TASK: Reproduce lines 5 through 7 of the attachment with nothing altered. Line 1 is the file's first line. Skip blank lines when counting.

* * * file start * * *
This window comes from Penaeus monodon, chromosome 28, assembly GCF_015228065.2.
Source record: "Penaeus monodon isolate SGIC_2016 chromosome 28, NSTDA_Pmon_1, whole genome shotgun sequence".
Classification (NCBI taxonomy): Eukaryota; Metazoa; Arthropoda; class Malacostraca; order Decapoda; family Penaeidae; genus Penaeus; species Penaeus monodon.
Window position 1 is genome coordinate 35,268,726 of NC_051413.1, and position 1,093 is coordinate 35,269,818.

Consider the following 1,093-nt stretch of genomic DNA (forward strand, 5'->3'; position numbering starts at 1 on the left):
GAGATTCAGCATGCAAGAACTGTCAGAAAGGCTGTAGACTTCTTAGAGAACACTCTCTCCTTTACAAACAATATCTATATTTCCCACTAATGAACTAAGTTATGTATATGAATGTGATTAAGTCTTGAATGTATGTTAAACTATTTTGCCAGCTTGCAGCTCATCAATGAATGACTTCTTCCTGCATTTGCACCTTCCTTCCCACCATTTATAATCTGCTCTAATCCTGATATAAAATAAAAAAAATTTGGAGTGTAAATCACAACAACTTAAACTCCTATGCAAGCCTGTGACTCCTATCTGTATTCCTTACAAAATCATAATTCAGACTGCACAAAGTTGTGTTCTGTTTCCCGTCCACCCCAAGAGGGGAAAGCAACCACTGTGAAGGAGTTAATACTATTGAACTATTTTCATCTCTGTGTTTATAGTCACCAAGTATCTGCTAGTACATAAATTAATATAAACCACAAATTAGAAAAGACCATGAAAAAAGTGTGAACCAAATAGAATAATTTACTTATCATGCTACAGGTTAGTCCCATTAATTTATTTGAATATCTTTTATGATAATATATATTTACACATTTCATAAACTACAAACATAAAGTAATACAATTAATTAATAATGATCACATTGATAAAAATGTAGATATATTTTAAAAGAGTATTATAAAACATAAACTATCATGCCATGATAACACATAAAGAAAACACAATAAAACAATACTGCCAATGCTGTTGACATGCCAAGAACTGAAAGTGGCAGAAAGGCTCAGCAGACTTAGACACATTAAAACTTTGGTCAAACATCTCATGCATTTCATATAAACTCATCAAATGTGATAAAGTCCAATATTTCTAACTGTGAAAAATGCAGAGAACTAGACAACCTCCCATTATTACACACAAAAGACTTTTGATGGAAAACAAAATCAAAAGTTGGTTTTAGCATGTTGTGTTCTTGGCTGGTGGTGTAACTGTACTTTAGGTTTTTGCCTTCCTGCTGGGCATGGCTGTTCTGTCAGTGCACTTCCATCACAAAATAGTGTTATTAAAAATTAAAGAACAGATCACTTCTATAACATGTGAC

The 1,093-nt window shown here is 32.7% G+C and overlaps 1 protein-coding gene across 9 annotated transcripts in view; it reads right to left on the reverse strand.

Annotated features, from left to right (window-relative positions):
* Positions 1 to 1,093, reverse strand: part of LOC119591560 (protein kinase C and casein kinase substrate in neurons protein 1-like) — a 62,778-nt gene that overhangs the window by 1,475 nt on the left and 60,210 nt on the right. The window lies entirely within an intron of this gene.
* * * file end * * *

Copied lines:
Consider the following 1,093-nt stretch of genomic DNA (forward strand, 5'->3'; position numbering starts at 1 on the left):
GAGATTCAGCATGCAAGAACTGTCAGAAAGGCTGTAGACTTCTTAGAGAACACTCTCTCCTTTACAAACAATATCTATATTTCCCACTAATGAACTAAGTTATGTATATGAATGTGATTAAGTCTTGAATGTATGTTAAACTATTTTGCCAGCTTGCAGCTCATCAATGAATGACTTCTTCCTGCATTTGCACCTTCCTTCCCACCATTTATAATCTGCTCTAATCCTGATATAAAATAAAAAAAATTTGGAGTGTAAATCACAACAACTTAAACTCCTATGCAAGCCTGTGACTCCTATCTGTATTCCTTACAAAATCATAATTCAGACTGCACAAAGTTGTGTTCTGTTTCCCGTCCACCCCAAGAGGGGAAAGCAACCACTGTGAAGGAGTTAATACTATTGAACTATTTTCATCTCTGTGTTTATAGTCACCAAGTATCTGCTAGTACATAAATTAATATAAACCACAAATTAGAAAAGACCATGAAAAAAGTGTGAACCAAATAGAATAATTTACTTATCATGCTACAGGTTAGTCCCATTAATTTATTTGAATATCTTTTATGATAATATATATTTACACATTTCATAAACTACAAACATAAAGTAATACAATTAATTAATAATGATCACATTGATAAAAATGTAGATATATTTTAAAAGAGTATTATAAAACATAAACTATCATGCCATGATAACACATAAAGAAAACACAATAAAACAATACTGCCAATGCTGTTGACATGCCAAGAACTGAAAGTGGCAGAAAGGCTCAGCAGACTTAGACACATTAAAACTTTGGTCAAACATCTCATGCATTTCATATAAACTCATCAAATGTGATAAAGTCCAATATTTCTAACTGTGAAAAATGCAGAGAACTAGACAACCTCCCATTATTACACACAAAAGACTTTTGATGGAAAACAAAATCAAAAGTTGGTTTTAGCATGTTGTGTTCTTGGCTGGTGGTGTAACTGTACTTTAGGTTTTTGCCTTCCTGCTGGGCATGGCTGTTCTGTCAGTGCACTTCCATCACAAAATAGTGTTATTAAAAATTAAAGAACAGATCACTTCTATAACATGTGAC

The 1,093-nt window shown here is 32.7% G+C and overlaps 1 protein-coding gene across 9 annotated transcripts in view; it reads right to left on the reverse strand.